Eskin v. Bartee

262 S.W.3d 727 (Tenn. 2008)

 

RULE:

When a plaintiff did not witness an injury-producing event, the cause of action for negligent infliction of emotional distress requires proof of the following elements: (1) the actual or apparent death or serious physical injury of another caused by the defendant's negligence, (2) the existence of a close and intimate personal relationship between the plaintiff and the deceased or injured person, (3) the plaintiff's observation of the actual or apparent death or serious physical injury at the scene of the accident before the scene has been materially altered, and (4) the resulting serious or severe emotional injury to the plaintiff caused by the observation of the death or injury.

FACTS:

An injured child's mother and brother filed for damages against an insurer, alleging that they sustained severe emotional injuries after observing the child on the pavement in a pool of blood. The insurer asserted that the child's mother and brother could not recover damages for negligent infliction of emotional distress because they did not see or hear the accident that caused the child's injuries. The trial court held that sensory observation of an accident was not a required element of a claim for negligent infliction of emotional distress. The insurer appealed the case to the Supreme Court of Tennessee.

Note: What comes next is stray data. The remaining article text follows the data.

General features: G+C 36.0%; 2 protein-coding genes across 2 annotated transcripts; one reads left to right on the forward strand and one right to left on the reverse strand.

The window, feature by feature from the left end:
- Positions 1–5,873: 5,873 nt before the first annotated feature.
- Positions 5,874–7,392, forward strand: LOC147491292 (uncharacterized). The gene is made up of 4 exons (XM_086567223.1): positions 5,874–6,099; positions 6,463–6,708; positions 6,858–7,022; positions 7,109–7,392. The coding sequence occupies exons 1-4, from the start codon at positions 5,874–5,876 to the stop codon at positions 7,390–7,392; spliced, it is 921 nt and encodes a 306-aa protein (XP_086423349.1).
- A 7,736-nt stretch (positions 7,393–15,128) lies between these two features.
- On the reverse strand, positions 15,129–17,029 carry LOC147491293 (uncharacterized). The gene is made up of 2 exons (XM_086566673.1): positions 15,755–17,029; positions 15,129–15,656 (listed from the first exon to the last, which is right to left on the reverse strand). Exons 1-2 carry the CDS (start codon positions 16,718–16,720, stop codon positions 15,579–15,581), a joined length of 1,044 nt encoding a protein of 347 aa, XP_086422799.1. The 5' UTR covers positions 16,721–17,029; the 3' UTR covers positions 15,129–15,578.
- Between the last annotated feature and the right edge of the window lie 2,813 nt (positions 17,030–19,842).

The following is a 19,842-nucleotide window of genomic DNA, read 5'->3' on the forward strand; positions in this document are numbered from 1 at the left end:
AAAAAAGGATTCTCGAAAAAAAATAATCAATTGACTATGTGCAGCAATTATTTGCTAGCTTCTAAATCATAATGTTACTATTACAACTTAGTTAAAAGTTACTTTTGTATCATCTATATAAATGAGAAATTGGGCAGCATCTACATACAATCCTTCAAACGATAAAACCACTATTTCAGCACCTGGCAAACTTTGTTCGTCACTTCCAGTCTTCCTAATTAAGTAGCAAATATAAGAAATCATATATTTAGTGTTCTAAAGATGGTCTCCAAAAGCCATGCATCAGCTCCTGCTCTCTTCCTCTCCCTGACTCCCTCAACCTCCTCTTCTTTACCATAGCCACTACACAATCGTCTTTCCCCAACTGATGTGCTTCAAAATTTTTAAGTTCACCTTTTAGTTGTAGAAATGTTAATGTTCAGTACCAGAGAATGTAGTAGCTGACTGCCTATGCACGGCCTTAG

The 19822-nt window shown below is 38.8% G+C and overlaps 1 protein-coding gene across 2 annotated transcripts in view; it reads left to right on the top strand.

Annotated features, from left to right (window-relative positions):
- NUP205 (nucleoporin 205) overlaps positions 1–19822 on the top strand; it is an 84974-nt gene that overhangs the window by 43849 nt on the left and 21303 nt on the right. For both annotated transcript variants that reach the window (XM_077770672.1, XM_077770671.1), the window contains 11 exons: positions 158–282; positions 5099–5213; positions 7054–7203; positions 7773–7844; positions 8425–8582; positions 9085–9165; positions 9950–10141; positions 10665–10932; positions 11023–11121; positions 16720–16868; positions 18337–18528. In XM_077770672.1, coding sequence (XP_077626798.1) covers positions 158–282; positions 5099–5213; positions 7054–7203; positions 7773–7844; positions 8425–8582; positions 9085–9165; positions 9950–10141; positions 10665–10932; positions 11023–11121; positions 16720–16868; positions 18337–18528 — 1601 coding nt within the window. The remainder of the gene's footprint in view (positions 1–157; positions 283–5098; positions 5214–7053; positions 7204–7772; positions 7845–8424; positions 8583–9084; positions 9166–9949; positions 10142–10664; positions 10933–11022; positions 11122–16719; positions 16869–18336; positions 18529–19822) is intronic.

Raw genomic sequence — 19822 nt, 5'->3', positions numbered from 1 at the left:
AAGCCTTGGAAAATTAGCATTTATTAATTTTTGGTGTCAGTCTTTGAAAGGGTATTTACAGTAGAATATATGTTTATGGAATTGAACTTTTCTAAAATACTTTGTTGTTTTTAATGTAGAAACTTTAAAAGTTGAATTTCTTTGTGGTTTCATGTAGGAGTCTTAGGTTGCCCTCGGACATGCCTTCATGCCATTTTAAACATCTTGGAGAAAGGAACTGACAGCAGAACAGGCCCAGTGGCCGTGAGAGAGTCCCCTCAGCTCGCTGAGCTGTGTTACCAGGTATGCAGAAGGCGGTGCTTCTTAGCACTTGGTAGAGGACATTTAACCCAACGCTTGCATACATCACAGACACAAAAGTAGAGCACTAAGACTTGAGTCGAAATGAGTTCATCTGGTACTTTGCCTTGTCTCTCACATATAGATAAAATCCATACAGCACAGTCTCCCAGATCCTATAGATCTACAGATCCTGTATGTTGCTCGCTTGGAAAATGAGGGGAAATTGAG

ISSUE:

The issue before the court was whether persons seeking to recover damages for the negligent infliction of emotional distress were required to be in sufficient proximity to the injury-causing accident to perceive the actual event with one of their senses.

ANSWER:

No.

CONCLUSION:

The court determined that it was appropriate and fair to permit recovery of damages for the negligent infliction of emotional distress by those who had a close personal relationship with an injured party and who arrived at the scene of an accident while the scene was in essentially the same condition it was in immediately after the accident. The court would not prevent appellees from pursuing a claim for the negligent infliction of emotional distress simply because they did not see or hear the automobile strike their family member.

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